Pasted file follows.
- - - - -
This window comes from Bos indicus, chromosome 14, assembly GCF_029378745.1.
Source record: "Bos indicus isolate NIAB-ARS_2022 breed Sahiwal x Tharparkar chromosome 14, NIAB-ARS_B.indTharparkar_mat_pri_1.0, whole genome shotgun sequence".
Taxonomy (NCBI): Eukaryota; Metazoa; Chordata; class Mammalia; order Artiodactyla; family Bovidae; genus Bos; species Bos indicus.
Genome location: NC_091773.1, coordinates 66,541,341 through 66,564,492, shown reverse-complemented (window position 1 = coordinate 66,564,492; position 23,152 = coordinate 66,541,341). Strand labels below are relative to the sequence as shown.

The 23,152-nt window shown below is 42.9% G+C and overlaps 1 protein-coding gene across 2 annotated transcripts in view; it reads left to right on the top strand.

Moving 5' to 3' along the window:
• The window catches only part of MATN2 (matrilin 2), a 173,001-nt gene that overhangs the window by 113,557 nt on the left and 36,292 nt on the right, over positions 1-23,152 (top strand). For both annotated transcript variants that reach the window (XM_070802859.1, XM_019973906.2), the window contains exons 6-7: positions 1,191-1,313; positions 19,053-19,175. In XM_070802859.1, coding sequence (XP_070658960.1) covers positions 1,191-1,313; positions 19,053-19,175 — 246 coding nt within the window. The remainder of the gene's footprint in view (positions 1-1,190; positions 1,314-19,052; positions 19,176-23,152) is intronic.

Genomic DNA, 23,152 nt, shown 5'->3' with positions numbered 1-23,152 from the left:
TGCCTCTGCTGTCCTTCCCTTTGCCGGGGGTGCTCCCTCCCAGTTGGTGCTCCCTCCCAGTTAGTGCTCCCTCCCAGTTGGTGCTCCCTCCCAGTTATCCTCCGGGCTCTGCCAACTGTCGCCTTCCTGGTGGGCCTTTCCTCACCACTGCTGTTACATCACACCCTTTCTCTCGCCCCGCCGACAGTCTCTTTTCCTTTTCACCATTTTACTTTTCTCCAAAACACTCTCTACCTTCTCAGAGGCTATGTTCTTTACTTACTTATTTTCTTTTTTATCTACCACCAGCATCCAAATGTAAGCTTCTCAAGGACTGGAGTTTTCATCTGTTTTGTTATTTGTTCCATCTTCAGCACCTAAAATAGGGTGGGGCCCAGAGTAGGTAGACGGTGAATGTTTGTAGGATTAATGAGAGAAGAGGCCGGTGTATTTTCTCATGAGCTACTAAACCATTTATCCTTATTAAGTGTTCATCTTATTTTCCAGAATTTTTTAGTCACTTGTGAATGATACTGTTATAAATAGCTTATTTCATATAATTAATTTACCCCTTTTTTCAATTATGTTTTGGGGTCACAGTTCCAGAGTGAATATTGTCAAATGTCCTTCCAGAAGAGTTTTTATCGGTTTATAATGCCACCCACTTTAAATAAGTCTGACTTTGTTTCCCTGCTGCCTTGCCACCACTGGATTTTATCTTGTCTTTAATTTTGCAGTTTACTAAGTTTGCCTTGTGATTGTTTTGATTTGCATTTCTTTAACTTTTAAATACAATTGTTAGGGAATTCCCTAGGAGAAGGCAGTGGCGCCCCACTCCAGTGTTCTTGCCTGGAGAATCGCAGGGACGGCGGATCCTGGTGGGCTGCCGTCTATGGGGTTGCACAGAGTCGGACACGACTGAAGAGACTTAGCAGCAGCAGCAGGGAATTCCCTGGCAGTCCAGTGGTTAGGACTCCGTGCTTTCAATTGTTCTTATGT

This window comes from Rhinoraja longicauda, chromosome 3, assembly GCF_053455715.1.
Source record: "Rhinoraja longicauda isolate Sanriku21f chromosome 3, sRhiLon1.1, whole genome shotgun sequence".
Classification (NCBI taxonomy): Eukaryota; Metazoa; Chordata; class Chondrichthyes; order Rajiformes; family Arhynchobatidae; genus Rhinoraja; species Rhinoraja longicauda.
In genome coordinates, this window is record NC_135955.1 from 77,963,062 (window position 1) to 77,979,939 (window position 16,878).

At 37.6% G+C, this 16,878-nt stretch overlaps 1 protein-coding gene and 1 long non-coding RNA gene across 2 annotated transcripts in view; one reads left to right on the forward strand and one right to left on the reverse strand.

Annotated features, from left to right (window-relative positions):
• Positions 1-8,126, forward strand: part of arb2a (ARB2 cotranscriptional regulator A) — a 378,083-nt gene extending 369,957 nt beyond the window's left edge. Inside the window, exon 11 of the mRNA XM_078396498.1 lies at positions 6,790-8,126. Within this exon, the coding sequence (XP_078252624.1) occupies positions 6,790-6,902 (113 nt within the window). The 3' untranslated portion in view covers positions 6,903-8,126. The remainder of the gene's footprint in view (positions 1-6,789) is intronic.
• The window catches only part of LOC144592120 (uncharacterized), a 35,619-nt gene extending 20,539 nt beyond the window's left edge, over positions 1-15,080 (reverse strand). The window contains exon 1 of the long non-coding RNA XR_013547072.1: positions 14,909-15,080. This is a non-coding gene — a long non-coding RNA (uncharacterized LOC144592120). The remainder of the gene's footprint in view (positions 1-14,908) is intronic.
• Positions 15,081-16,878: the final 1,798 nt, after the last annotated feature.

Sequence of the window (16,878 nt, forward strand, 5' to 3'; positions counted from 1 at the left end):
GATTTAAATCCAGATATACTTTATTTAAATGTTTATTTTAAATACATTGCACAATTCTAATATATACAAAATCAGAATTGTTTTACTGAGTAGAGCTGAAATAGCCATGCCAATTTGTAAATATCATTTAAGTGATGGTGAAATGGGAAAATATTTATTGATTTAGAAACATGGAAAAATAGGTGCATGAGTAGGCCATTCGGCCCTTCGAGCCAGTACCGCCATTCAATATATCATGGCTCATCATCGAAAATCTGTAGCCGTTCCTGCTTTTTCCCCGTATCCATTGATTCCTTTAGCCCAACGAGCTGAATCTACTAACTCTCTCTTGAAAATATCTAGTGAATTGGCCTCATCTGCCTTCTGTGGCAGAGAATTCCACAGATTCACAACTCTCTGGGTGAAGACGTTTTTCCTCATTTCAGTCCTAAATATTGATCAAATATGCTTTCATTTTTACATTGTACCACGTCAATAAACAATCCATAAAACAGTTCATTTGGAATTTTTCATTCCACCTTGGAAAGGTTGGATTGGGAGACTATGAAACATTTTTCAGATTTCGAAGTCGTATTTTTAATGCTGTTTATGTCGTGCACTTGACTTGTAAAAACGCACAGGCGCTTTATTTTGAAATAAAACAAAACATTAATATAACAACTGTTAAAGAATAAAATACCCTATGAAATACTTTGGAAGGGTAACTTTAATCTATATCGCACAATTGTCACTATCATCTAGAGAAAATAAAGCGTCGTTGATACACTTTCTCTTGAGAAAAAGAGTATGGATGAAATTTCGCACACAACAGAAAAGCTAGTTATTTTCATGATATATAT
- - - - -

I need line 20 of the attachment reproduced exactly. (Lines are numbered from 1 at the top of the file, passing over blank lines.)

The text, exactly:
GATTTAAATCCAGATATACTTTATTTAAATGTTTATTTTAAATACATTGCACAATTCTAATATATACAAAATCAGAATTGTTTTACTGAGTAGAGCTGAAATAGCCATGCCAATTTGTAAATATCATTTAAGTGATGGTGAAATGGGAAAATATTTATTGATTTAGAAACATGGAAAAATAGGTGCATGAGTAGGCCATTCGGCCCTTCGAGCCAGTACCGCCATTCAATATATCATGGCTCATCATCGAAAATCTGTAGCCGTTCCTGCTTTTTCCCCGTATCCATTGATTCCTTTAGCCCAACGAGCTGAATCTACTAACTCTCTCTTGAAAATATCTAGTGAATTGGCCTCATCTGCCTTCTGTGGCAGAGAATTCCACAGATTCACAACTCTCTGGGTGAAGACGTTTTTCCTCATTTCAGTCCTAAATATTGATCAAATATGCTTTCATTTTTACATTGTACCACGTCAATAAACAATCCATAAAACAGTTCATTTGGAATTTTTCATTCCACCTTGGAAAGGTTGGATTGGGAGACTATGAAACATTTTTCAGATTTCGAAGTCGTATTTTTAATGCTGTTTATGTCGTGCACTTGACTTGTAAAAACGCACAGGCGCTTTATTTTGAAATAAAACAAAACATTAATATAACAACTGTTAAAGAATAAAATACCCTATGAAATACTTTGGAAGGGTAACTTTAATCTATATCGCACAATTGTCACTATCATCTAGAGAAAATAAAGCGTCGTTGATACACTTTCTCTTGAGAAAAAGAGTATGGATGAAATTTCGCACACAACAGAAAAGCTAGTTATTTTCATGATATATAT